Bereavement Resources For All Affected By the Death of a Child

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Bereavement Support SIDS

What You can Do to Help... By Karen Martin

  • SIDS is the sudden, unexpected and unexplainable death of an apparently healthy baby.
  • SIDS is the number one cause of death of healthy infants between the age of one month and one year.
  • The cause of SIDS is not known. It is not caused by suffocation or neglect.
  • There is no known way to prevent SIDS or to predict which babies might die from it.
  • SIDS babies probably do not die in pain. They usually die quietly in their sleep.
  • SIDS happens to all kinds of families, rich and poor, rural and urban, happy and unhappy.

Instead, you can remind them of all the many ways in which they have been loving and caring parents. They might need to tell the story about finding the baby again and again. This is their way of trying to understand what happened. It helps them accept that they are not responsible for their child's death. Just listen. Be patient. Be there for them as they begin to work through their grief.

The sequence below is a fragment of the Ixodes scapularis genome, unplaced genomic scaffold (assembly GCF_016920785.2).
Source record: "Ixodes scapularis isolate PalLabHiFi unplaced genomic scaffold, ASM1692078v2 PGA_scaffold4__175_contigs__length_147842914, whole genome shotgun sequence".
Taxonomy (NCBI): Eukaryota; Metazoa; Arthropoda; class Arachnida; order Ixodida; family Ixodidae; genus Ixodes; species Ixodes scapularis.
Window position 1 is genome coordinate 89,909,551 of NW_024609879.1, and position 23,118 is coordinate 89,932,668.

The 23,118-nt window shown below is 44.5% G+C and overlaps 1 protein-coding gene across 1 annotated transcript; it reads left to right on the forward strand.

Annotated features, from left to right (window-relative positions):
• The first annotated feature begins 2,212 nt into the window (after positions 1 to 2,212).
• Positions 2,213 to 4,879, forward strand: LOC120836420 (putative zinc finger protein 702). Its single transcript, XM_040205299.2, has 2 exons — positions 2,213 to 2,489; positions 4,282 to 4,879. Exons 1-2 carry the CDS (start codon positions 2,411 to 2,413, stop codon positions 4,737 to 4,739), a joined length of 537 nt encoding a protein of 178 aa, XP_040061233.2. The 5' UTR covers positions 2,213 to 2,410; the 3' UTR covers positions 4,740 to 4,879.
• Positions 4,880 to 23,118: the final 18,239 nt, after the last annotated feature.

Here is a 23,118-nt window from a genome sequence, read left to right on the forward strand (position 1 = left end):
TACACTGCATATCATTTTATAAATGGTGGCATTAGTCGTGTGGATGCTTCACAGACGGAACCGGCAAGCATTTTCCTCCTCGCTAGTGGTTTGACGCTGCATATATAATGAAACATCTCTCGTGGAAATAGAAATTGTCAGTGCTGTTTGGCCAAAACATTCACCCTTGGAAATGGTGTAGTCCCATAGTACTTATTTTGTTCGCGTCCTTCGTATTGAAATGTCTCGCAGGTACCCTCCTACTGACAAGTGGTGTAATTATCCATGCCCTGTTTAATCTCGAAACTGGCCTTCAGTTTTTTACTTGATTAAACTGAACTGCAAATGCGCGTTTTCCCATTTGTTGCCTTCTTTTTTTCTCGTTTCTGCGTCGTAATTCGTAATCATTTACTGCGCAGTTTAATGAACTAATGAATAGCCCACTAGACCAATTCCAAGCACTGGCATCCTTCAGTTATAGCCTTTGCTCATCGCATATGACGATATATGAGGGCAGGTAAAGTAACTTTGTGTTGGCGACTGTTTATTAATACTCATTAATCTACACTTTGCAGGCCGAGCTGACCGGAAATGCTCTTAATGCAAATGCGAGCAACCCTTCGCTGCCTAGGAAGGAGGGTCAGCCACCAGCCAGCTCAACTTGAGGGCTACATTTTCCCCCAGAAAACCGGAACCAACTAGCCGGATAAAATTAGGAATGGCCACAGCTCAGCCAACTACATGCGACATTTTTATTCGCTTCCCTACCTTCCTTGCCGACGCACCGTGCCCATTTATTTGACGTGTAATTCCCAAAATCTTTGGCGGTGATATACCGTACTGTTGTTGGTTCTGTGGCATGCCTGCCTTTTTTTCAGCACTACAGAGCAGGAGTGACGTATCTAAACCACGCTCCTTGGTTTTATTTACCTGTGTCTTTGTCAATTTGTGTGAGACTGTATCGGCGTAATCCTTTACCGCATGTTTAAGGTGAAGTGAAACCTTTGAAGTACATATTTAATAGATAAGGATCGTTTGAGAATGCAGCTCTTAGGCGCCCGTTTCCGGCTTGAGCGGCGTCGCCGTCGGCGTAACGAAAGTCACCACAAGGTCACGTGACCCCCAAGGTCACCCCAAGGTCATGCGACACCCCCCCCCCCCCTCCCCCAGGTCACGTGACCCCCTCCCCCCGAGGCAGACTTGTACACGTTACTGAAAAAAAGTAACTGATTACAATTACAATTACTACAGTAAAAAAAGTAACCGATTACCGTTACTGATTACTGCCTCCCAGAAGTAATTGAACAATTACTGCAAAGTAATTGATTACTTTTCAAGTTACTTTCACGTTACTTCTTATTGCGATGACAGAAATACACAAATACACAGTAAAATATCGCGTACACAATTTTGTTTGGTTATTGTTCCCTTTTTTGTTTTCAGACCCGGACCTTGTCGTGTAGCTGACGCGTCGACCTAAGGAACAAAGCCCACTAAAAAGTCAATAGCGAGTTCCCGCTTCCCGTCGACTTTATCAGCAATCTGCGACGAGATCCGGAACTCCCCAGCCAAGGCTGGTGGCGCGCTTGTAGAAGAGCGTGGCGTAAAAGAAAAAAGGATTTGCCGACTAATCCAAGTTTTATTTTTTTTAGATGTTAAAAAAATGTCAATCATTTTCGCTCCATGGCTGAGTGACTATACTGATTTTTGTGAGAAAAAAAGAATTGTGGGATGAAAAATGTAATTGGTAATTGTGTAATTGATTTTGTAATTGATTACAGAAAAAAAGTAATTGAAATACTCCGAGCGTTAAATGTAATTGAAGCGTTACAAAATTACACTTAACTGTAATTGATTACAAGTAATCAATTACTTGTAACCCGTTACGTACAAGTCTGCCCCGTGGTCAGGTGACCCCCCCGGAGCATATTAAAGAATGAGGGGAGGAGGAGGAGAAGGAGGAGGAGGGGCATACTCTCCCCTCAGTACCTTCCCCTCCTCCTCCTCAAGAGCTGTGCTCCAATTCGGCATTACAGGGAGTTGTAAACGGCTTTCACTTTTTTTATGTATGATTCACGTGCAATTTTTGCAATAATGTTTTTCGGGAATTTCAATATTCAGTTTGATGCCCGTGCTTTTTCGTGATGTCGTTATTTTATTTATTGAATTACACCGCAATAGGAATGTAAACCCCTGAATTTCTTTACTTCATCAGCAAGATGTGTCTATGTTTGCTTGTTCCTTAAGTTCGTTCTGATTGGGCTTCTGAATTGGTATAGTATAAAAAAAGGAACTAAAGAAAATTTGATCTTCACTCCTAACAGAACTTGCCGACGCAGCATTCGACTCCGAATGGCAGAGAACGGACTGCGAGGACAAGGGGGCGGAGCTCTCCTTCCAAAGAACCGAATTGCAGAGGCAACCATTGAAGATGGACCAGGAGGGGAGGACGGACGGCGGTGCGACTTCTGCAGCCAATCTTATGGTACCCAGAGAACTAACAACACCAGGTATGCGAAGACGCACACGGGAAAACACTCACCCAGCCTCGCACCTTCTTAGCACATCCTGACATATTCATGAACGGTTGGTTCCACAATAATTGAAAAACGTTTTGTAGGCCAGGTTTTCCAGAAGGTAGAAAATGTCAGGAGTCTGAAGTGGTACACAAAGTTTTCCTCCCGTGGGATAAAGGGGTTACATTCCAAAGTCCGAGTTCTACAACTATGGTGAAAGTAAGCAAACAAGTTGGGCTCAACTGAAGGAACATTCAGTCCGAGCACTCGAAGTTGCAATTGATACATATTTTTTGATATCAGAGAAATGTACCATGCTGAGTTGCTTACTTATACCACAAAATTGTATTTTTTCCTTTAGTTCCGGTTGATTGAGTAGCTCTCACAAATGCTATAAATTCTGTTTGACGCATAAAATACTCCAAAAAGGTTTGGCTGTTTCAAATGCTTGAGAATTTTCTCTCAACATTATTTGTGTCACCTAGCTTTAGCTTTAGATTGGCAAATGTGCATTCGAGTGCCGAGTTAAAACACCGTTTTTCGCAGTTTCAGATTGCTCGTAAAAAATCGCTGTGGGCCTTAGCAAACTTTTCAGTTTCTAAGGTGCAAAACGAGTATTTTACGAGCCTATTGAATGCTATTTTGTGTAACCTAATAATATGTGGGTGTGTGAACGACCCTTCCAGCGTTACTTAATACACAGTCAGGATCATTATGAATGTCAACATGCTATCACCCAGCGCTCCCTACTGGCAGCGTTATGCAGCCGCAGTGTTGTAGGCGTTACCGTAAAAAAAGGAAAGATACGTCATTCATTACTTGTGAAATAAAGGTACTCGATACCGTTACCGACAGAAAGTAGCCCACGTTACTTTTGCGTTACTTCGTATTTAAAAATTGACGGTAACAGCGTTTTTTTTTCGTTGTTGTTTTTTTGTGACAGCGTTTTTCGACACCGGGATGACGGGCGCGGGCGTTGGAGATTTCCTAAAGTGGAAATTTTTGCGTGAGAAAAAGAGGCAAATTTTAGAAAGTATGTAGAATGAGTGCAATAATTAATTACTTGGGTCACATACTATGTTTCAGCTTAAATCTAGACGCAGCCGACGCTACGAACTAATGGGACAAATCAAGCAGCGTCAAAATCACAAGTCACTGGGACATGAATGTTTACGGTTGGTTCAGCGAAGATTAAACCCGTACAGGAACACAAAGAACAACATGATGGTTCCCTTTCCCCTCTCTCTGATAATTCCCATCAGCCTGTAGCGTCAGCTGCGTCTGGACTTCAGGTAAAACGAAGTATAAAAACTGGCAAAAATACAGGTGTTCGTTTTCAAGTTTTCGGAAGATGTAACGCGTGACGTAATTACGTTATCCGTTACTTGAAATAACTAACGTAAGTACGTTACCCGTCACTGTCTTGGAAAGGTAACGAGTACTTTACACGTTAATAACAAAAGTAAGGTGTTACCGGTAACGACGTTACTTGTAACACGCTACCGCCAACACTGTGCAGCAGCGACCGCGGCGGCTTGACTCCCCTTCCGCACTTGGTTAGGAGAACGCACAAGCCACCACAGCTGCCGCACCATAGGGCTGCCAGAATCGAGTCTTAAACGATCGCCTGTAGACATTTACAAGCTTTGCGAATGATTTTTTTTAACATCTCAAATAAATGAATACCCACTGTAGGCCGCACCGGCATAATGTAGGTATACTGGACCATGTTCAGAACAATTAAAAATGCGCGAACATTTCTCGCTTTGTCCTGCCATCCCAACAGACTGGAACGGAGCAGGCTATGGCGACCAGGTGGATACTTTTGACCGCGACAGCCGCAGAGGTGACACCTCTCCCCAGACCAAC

While everyone grieves in his or her own unique way, there are some common behaviours and feelings. In the beginning, most people seem to be in shock. They often feel numb. Some parents appear distant and cold while others are emotionally volatile and angry. What can you do to help at this point?

Think of it as a dance, a slow waltz. Let them lead. Perhaps they just need you to sit with them in silence or to look after their children so they can rest. There is nothing you can say that will take away the pain of grief. In fact, listening is the best policy. You may think that taking over the funeral planning is a good idea. You want to spare them the pain of making all those difficult decisions. While it is alright to offer to help with the arrangements, don't insist on taking over.

For many parents, making arrangements represents their last chance to do something for their baby. Respect their wishes. Usually the shock begins to wear off after the funeral is over. For everyone else, life quickly goes back to normal. But for the parents, life will never be the same again. Some fathers are eager to return to work because it provides a temporary diversion. For others, it is extremely stressful.